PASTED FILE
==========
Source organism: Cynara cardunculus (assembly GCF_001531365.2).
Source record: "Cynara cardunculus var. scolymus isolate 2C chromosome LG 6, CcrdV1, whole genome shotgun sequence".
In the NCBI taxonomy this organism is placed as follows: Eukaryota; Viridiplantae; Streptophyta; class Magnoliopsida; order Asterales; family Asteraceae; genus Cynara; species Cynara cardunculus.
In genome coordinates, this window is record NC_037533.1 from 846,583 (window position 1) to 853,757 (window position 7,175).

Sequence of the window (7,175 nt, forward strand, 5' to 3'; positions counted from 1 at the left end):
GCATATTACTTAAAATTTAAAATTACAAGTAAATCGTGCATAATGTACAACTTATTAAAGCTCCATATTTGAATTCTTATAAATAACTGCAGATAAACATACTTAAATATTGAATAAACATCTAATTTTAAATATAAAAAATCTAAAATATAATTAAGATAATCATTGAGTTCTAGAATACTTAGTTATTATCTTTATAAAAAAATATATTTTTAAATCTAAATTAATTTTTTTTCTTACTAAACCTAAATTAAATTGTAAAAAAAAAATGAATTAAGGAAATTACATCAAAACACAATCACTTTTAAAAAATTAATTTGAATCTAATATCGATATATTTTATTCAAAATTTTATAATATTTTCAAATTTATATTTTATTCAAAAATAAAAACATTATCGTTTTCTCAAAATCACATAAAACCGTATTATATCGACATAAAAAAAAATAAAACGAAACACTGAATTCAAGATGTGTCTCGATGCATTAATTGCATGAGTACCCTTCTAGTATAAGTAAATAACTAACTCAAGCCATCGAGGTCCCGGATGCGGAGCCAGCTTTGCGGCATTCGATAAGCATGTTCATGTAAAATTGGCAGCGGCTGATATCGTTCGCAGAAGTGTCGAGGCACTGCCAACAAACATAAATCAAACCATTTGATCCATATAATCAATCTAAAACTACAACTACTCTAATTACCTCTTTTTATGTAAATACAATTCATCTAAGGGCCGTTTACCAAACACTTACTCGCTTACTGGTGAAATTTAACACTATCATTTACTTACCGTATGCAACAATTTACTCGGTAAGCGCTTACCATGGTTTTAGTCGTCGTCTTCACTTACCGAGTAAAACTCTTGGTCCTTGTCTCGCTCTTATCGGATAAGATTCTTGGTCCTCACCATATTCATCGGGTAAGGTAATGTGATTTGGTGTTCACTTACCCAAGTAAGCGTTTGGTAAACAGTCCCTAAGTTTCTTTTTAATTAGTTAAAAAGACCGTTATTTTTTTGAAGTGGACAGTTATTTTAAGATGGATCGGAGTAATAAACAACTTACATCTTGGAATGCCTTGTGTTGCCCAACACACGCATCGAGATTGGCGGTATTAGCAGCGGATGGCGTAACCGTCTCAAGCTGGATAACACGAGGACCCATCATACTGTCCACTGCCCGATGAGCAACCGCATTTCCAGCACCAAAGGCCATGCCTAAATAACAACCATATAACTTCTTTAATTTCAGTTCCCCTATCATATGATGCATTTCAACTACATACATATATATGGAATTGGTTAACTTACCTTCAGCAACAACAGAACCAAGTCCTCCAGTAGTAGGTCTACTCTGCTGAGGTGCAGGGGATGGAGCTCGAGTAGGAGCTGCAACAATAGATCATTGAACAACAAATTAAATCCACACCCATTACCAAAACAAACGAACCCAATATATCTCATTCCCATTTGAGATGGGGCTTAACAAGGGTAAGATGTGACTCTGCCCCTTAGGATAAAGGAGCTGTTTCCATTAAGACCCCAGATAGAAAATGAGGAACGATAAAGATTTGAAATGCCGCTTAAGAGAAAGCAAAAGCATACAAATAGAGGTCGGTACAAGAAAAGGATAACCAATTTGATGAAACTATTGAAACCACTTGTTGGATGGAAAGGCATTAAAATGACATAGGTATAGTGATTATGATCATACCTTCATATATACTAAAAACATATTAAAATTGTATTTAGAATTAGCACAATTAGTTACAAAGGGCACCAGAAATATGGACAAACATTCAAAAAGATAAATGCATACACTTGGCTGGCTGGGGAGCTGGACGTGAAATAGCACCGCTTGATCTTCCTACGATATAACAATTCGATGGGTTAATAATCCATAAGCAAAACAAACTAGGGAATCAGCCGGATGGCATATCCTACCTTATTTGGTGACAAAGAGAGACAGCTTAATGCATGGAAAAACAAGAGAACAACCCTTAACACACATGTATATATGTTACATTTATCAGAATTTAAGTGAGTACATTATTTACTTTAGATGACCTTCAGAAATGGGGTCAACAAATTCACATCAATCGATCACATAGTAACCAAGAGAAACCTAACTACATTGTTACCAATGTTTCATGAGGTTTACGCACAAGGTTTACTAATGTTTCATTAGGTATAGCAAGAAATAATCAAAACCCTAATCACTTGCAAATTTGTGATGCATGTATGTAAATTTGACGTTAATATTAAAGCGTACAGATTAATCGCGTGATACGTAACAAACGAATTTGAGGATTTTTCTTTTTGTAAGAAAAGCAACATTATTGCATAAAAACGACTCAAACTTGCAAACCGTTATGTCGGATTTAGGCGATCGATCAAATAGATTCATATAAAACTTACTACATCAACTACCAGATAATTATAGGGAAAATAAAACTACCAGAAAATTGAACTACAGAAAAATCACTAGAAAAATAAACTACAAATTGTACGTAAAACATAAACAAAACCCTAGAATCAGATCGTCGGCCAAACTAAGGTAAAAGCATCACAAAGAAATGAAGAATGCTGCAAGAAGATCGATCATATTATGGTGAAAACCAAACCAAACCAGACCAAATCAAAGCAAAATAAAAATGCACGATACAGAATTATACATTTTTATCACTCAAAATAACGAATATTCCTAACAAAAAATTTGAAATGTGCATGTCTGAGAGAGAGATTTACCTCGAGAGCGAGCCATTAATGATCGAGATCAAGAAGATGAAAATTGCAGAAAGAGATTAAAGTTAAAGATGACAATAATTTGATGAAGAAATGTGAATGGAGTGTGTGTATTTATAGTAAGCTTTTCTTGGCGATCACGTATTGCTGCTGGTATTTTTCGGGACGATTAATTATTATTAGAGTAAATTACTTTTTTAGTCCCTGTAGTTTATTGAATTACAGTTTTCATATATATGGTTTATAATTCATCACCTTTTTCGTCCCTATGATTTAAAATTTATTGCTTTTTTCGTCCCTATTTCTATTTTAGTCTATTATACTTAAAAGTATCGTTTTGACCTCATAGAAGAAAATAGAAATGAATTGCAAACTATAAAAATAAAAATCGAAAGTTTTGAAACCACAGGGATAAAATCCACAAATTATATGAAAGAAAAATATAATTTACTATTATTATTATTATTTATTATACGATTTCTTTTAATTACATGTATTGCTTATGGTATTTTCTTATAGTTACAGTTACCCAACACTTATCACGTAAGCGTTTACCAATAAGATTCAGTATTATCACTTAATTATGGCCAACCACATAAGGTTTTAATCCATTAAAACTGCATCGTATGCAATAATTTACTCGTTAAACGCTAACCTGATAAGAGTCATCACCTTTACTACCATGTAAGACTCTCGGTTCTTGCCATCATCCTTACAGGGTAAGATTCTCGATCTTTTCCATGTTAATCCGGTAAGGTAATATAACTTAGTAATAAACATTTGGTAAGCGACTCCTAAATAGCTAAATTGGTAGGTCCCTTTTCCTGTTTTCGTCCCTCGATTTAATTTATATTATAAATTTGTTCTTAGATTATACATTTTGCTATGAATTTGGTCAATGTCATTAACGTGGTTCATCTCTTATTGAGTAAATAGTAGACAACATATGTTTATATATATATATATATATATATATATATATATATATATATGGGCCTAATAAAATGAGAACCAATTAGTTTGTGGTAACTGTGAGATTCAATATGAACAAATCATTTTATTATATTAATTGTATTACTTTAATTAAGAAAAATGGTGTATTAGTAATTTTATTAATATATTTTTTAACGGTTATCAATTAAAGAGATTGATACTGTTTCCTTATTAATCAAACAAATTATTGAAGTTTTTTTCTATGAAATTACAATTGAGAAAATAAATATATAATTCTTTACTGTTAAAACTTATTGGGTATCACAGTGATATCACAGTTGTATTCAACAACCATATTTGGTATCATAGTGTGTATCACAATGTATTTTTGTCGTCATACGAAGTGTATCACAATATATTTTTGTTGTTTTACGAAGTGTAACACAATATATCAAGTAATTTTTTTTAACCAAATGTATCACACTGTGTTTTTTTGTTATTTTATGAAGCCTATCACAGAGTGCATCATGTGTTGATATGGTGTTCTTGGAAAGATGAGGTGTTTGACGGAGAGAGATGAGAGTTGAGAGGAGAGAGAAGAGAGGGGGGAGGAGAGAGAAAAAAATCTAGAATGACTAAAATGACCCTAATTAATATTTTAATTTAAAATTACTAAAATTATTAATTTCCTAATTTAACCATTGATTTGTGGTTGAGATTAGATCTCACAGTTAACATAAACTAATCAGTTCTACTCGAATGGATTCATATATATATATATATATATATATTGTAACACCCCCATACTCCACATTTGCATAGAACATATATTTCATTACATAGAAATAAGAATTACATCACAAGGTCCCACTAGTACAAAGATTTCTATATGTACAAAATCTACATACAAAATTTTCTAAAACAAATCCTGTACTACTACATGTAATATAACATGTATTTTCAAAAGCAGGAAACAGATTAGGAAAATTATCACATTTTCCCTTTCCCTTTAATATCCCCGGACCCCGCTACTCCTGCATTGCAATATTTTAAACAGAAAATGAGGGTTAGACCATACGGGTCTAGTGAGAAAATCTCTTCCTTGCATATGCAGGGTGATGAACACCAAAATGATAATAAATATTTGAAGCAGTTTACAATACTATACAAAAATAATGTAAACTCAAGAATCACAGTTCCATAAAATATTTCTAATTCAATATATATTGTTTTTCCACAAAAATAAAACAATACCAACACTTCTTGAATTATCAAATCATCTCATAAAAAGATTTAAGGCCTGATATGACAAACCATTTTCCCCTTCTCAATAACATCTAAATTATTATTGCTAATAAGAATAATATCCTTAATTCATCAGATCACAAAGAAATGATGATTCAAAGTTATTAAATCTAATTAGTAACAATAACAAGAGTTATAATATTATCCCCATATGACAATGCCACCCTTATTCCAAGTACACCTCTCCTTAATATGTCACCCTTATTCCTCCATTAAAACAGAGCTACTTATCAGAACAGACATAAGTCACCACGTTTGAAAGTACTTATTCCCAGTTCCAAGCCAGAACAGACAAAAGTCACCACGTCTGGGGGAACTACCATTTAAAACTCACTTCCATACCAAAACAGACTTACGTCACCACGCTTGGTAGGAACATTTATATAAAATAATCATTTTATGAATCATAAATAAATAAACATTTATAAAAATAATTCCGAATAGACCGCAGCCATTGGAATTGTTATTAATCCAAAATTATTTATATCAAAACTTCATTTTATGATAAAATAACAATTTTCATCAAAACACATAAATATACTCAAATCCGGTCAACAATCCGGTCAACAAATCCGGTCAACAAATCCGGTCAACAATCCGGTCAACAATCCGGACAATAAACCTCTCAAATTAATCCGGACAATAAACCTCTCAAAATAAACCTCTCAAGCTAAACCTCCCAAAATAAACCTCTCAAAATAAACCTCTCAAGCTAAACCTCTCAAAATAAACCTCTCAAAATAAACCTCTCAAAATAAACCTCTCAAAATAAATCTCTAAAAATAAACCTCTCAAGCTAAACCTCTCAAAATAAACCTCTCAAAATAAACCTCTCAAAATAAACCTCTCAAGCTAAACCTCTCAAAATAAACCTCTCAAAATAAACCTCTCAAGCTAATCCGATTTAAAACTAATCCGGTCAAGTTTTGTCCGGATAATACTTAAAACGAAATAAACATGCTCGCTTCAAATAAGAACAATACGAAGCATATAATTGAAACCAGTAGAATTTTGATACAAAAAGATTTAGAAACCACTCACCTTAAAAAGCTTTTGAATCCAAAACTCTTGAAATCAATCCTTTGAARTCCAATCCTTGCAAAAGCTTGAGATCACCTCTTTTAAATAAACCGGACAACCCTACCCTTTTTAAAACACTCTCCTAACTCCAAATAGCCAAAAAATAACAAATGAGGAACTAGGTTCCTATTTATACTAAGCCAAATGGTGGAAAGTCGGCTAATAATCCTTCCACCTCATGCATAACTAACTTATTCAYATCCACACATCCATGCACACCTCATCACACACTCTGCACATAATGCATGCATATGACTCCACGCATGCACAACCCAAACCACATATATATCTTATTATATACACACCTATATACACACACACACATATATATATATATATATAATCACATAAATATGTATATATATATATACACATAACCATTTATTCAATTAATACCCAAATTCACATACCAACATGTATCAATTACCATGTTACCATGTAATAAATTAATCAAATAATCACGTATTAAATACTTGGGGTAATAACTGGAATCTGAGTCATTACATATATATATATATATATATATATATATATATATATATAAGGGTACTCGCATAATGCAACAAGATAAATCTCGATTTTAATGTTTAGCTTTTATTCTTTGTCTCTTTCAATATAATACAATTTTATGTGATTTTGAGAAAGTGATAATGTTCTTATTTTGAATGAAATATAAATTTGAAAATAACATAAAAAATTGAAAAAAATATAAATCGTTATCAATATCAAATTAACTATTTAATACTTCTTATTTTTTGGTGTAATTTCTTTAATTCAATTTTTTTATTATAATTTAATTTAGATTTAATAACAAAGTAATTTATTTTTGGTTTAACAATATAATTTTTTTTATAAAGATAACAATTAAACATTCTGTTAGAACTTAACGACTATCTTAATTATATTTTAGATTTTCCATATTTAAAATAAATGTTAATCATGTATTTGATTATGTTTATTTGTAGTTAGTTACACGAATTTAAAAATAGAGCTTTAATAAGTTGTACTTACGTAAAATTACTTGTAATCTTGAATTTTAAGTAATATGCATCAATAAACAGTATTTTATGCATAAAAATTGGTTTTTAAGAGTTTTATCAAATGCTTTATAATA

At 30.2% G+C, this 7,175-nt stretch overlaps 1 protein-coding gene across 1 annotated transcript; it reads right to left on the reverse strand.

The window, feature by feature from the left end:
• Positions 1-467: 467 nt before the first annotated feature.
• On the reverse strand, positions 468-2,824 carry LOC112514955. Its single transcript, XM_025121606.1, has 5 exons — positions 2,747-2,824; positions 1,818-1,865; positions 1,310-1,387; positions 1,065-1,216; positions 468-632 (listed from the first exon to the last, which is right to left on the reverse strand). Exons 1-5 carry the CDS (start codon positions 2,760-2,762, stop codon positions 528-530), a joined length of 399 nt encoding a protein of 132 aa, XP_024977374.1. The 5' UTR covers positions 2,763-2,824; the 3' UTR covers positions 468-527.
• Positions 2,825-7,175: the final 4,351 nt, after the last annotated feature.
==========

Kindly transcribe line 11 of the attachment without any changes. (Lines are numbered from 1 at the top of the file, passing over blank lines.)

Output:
• Positions 2,825-7,175: the final 4,351 nt, after the last annotated feature.